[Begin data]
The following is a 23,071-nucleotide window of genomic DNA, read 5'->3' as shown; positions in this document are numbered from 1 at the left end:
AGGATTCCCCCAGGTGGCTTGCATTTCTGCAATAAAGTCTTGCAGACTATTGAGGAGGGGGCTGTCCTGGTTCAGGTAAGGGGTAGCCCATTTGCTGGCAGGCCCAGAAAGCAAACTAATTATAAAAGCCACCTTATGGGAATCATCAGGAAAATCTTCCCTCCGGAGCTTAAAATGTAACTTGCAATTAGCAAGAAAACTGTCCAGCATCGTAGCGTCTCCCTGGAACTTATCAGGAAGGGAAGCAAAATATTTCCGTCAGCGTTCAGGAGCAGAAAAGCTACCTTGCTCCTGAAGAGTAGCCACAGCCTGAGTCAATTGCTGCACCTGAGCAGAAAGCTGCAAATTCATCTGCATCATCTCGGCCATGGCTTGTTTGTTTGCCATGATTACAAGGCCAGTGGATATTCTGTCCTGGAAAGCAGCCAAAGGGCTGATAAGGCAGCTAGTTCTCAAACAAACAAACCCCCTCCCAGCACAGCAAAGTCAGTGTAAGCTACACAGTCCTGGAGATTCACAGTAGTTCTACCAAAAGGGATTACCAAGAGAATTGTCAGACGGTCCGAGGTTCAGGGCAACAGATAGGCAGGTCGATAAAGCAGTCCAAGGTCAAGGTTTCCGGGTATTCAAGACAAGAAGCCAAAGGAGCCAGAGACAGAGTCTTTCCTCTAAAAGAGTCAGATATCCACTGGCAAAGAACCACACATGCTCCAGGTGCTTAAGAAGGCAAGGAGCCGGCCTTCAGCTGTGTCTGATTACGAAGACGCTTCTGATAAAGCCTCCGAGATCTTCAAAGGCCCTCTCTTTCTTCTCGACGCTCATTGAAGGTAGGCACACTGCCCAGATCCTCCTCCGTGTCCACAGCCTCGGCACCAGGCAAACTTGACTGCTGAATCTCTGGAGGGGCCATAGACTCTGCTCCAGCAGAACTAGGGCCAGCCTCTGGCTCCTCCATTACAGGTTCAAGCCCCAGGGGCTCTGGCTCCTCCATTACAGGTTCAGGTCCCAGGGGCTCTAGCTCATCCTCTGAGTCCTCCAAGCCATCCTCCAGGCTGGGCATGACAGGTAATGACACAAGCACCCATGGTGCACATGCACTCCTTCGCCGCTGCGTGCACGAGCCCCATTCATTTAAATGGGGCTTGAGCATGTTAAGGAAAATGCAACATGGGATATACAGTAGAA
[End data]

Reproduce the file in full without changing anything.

The following is a 23,071-nucleotide window of genomic DNA, read 5'->3' as shown; positions in this document are numbered from 1 at the left end:
AGGATTCCCCCAGGTGGCTTGCATTTCTGCAATAAAGTCTTGCAGACTATTGAGGAGGGGGCTGTCCTGGTTCAGGTAAGGGGTAGCCCATTTGCTGGCAGGCCCAGAAAGCAAACTAATTATAAAAGCCACCTTATGGGAATCATCAGGAAAATCTTCCCTCCGGAGCTTAAAATGTAACTTGCAATTAGCAAGAAAACTGTCCAGCATCGTAGCGTCTCCCTGGAACTTATCAGGAAGGGAAGCAAAATATTTCCGTCAGCGTTCAGGAGCAGAAAAGCTACCTTGCTCCTGAAGAGTAGCCACAGCCTGAGTCAATTGCTGCACCTGAGCAGAAAGCTGCAAATTCATCTGCATCATCTCGGCCATGGCTTGTTTGTTTGCCATGATTACAAGGCCAGTGGATATTCTGTCCTGGAAAGCAGCCAAAGGGCTGATAAGGCAGCTAGTTCTCAAACAAACAAACCCCCTCCCAGCACAGCAAAGTCAGTGTAAGCTACACAGTCCTGGAGATTCACAGTAGTTCTACCAAAAGGGATTACCAAGAGAATTGTCAGACGGTCCGAGGTTCAGGGCAACAGATAGGCAGGTCGATAAAGCAGTCCAAGGTCAAGGTTTCCGGGTATTCAAGACAAGAAGCCAAAGGAGCCAGAGACAGAGTCTTTCCTCTAAAAGAGTCAGATATCCACTGGCAAAGAACCACACATGCTCCAGGTGCTTAAGAAGGCAAGGAGCCGGCCTTCAGCTGTGTCTGATTACGAAGACGCTTCTGATAAAGCCTCCGAGATCTTCAAAGGCCCTCTCTTTCTTCTCGACGCTCATTGAAGGTAGGCACACTGCCCAGATCCTCCTCCGTGTCCACAGCCTCGGCACCAGGCAAACTTGACTGCTGAATCTCTGGAGGGGCCATAGACTCTGCTCCAGCAGAACTAGGGCCAGCCTCTGGCTCCTCCATTACAGGTTCAAGCCCCAGGGGCTCTGGCTCCTCCATTACAGGTTCAGGTCCCAGGGGCTCTAGCTCATCCTCTGAGTCCTCCAAGCCATCCTCCAGGCTGGGCATGACAGGTAATGACACAAGCACCCATGGTGCACATGCACTCCTTCGCCGCTGCGTGCACGAGCCCCATTCATTTAAATGGGGCTTGAGCATGTTAAGGAAAATGCAACATGGGATATACAGTAGAA